What metrics should be used to track content in social media?

By | May 19, 2012
+Rob Michael posted the following question:
Are you here (On G+ or in Social Media in general) to collect Likes, Subscribers, Circlers and/ or Followers?Why? What do you do with all of that?

It does raise a rather complex question, one where I believe the answer continues to change regularly as tools, technology, user expectations, and user interactions fluctuate in the digital sphere: what metrics make sense in the realm of social media?

Now, for things which I can personally manage and don't have to report to management about, I can very nicely keep a qualitative guesstimate on where things stand. But not everyone uses social media privately. And a lot of marketing departments are guilty of using certain metrics – one of them being follower counts, another being number of likes – as metrics to measure the success of the content they've posted in a particular network. While I'd argue that these are very contrived values and also very easily gamed, I wonder what, if any, a good metric would be.

So let me pose the following questions:

1. What would you consider to be an effective metric to measure success on <fill in the social media platform>?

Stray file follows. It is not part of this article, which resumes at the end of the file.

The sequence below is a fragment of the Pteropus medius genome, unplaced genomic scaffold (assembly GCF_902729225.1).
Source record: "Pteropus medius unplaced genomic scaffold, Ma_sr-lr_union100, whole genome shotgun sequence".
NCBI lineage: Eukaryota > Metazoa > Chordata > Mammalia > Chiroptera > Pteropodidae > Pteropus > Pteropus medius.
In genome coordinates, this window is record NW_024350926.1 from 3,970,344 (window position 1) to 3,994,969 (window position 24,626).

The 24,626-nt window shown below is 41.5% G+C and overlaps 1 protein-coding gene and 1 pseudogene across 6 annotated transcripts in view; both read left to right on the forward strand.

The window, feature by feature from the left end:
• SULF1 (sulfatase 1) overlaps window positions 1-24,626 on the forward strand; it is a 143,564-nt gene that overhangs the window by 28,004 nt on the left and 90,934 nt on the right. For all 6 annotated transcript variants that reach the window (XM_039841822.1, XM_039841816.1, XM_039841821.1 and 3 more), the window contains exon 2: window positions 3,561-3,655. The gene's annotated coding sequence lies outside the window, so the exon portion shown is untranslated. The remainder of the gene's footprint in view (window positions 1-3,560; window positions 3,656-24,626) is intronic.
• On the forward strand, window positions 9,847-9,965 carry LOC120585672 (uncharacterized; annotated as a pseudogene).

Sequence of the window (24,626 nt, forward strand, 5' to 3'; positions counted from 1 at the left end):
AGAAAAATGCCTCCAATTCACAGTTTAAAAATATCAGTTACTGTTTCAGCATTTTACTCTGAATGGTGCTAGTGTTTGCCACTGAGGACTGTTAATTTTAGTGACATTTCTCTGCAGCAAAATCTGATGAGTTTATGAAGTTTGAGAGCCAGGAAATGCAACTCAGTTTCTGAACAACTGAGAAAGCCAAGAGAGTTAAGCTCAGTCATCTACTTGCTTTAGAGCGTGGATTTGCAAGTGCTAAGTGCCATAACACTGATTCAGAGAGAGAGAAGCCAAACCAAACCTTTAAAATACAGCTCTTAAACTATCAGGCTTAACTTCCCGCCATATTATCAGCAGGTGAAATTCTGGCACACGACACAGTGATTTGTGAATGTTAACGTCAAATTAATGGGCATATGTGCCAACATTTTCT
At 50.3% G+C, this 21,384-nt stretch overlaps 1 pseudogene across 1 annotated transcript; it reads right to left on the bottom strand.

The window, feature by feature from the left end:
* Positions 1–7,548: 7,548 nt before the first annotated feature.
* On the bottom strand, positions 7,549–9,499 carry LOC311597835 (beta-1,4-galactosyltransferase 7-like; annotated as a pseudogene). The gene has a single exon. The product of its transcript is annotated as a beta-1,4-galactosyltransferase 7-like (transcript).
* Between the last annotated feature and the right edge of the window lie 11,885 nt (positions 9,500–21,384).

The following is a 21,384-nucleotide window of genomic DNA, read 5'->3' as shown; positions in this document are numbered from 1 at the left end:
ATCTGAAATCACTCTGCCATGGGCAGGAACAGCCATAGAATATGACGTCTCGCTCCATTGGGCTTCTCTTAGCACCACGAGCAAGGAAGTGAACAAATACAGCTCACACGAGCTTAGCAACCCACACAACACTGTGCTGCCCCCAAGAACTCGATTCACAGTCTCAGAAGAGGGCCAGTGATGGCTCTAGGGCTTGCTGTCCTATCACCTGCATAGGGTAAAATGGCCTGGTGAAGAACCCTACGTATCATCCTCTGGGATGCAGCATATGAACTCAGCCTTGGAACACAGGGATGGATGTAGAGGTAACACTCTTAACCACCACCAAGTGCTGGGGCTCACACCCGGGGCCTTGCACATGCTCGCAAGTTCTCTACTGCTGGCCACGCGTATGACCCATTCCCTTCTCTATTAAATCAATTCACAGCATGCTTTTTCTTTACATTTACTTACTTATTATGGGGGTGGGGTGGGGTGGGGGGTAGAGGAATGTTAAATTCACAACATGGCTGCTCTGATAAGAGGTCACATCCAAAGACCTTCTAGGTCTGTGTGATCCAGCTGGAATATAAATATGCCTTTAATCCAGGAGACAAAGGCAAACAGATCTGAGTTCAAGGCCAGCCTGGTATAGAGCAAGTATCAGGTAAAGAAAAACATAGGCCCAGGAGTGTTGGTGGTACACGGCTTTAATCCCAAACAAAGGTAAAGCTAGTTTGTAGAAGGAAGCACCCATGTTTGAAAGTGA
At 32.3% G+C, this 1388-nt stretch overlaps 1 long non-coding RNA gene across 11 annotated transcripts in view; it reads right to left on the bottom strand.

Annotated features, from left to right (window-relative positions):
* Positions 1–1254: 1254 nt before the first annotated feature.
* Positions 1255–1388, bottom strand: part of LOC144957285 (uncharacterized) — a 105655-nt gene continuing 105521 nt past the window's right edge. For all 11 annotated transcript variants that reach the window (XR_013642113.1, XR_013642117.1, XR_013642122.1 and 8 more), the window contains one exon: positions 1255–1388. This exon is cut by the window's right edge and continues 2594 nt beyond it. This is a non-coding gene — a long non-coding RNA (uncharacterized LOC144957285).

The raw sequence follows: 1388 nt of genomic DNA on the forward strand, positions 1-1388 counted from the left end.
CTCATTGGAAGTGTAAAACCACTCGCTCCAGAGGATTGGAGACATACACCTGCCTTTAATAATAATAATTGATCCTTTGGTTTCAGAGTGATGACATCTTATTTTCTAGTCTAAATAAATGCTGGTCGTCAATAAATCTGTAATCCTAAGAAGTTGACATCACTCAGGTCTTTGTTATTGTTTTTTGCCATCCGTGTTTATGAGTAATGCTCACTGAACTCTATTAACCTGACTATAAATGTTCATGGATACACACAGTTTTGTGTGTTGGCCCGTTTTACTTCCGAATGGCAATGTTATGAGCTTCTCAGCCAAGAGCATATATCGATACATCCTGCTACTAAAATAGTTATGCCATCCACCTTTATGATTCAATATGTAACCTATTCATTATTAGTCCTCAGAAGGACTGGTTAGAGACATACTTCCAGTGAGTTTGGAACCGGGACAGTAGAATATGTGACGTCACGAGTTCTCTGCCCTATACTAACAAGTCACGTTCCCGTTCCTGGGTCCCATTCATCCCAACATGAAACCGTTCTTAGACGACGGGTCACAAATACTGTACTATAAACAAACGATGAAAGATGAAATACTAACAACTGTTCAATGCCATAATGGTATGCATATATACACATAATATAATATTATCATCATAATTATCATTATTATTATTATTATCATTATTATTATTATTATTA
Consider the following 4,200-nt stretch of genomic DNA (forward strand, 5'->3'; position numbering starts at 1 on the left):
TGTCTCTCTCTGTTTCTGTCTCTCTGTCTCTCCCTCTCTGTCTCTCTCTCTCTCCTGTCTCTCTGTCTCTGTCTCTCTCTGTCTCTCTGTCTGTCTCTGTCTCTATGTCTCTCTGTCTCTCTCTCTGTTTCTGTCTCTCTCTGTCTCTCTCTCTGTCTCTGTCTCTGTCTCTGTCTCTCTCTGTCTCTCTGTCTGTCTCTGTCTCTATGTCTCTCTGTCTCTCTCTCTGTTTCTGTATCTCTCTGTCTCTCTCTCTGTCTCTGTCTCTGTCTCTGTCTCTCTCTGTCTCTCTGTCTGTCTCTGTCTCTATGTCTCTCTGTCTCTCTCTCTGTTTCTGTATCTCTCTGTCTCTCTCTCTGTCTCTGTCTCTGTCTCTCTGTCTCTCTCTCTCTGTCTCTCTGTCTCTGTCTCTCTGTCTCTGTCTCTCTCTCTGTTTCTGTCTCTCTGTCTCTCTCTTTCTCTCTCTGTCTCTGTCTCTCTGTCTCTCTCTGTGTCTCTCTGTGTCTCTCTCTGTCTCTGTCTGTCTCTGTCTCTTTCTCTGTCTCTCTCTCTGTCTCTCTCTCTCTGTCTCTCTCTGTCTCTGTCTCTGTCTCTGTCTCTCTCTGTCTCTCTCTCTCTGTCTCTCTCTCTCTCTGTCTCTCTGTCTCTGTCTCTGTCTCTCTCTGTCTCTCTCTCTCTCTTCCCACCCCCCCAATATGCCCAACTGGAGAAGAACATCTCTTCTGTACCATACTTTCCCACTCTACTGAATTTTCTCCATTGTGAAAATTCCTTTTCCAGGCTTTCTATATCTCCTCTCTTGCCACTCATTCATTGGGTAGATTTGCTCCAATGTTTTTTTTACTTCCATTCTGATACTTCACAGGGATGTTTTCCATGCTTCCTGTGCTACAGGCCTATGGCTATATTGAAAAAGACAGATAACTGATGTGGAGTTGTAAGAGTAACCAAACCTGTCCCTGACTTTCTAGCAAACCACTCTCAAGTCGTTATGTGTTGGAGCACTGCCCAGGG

2. If you do not wish to stand behind any quantitative metric, what qualitative metrics would you consider to be an effective measure of success on <fill in the social media platform>?

In particular, one aspect that would particularly interest me: how do you measure engagement, quality, and passion?


Rob Michael – Google+ – Are you here (On G+ or in Social Media in general) to…
Are you here (On G+ or in Social Media in general) to collect Likes, Subscribers, Circlers and/ or Followers? Why? What do you do with all of that? cc:…

3 thoughts on “What metrics should be used to track content in social media?

  1. Marie Meservy

    Here is something I've never understood: Why do these discussions always turn out to be about brands and marketing? As an average person, I am not here to interact with Coca-Cola. I don't follow any companies. Why should I? Sure, they pay for ads and fund the whole gig, but it's not about them.